The world is consuming too much salt, and the outcome could be dire, the World Health Organization said. A new report from WHO found that the world is not on track to reduce its sodium intake.
The world is not on track to achieve the goal of a 30 percent reduction in sodium intake by 2025, the report found.
And if the world does not take drastic steps to reduce salt intake quickly, it could lead to millions of unnecessary deaths.
Unhealthy diets not only contribute to the obesity crisis but are also likely to contain higher sodium, which increases the risk of heart disease, stroke, and premature death when eaten in excess.
The global report on sodium intake reduction claims that up to seven million lives could be saved in the next decade by enacting cost-effective policies.
The World Health Organization developed the report to monitor progress and identify areas for action in the implementation of sodium reduction policies and other measures within Member States and across WHO regions and World Bank income groups.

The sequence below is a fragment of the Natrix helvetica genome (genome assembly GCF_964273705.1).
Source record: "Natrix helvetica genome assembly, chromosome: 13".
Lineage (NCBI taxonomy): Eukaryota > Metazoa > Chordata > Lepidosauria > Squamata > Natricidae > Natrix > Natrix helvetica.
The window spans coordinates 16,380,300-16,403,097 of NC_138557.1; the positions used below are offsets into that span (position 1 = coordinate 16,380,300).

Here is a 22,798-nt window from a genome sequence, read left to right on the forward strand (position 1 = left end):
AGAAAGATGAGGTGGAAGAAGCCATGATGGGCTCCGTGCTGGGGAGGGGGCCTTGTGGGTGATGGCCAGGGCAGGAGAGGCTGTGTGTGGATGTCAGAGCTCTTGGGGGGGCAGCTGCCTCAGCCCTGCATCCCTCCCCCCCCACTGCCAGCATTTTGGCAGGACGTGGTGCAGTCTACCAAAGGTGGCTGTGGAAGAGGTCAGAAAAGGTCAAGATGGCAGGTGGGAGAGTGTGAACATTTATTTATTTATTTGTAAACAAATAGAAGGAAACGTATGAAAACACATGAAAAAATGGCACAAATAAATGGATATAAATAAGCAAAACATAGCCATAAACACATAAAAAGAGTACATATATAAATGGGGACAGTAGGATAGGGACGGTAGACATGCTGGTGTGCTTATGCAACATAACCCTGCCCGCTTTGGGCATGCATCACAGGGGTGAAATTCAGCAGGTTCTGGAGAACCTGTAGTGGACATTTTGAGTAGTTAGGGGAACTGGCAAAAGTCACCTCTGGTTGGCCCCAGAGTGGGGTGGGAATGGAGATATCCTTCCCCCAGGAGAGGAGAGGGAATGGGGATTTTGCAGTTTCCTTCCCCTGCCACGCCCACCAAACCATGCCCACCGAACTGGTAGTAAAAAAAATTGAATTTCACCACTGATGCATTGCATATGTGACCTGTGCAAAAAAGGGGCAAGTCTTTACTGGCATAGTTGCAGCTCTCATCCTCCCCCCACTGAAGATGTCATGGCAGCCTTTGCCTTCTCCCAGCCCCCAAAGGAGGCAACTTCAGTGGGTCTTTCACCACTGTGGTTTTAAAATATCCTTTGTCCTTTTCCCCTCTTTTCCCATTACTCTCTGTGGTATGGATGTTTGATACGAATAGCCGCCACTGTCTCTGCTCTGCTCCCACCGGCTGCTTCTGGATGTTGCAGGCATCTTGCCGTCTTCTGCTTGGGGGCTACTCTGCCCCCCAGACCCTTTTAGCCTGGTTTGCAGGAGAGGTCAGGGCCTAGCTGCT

For the first time, a Sodium Country Score from 1, the lowest level, to 4, the highest level, is allocated to each Member State based on the level of implementation of sodium reduction policies and other measures.
The Sodium Country Score is used to estimate the impact of policy progress on population dietary sodium intake and cardiovascular disease.
The main source of sodium is table salt or sodium chloride, but it is also contained in other compounds such as sodium glutamate.
On average, global salt intake is estimated to be 10.8 grams per day, more than double the WHO recommendation of less than 5 grams per day, which is the equivalent of one teaspoon.
The WHO report shows that only 3 percent of the world’s population is protected by laws that enforce sodium reduction in meals. Only nine countries have a comprehensive package of recommended policies to reduce sodium intake: Brazil, Chile, Czech Republic, Lithuania, Malaysia, Mexico, Saudi Arabia, Spain, and Uruguay.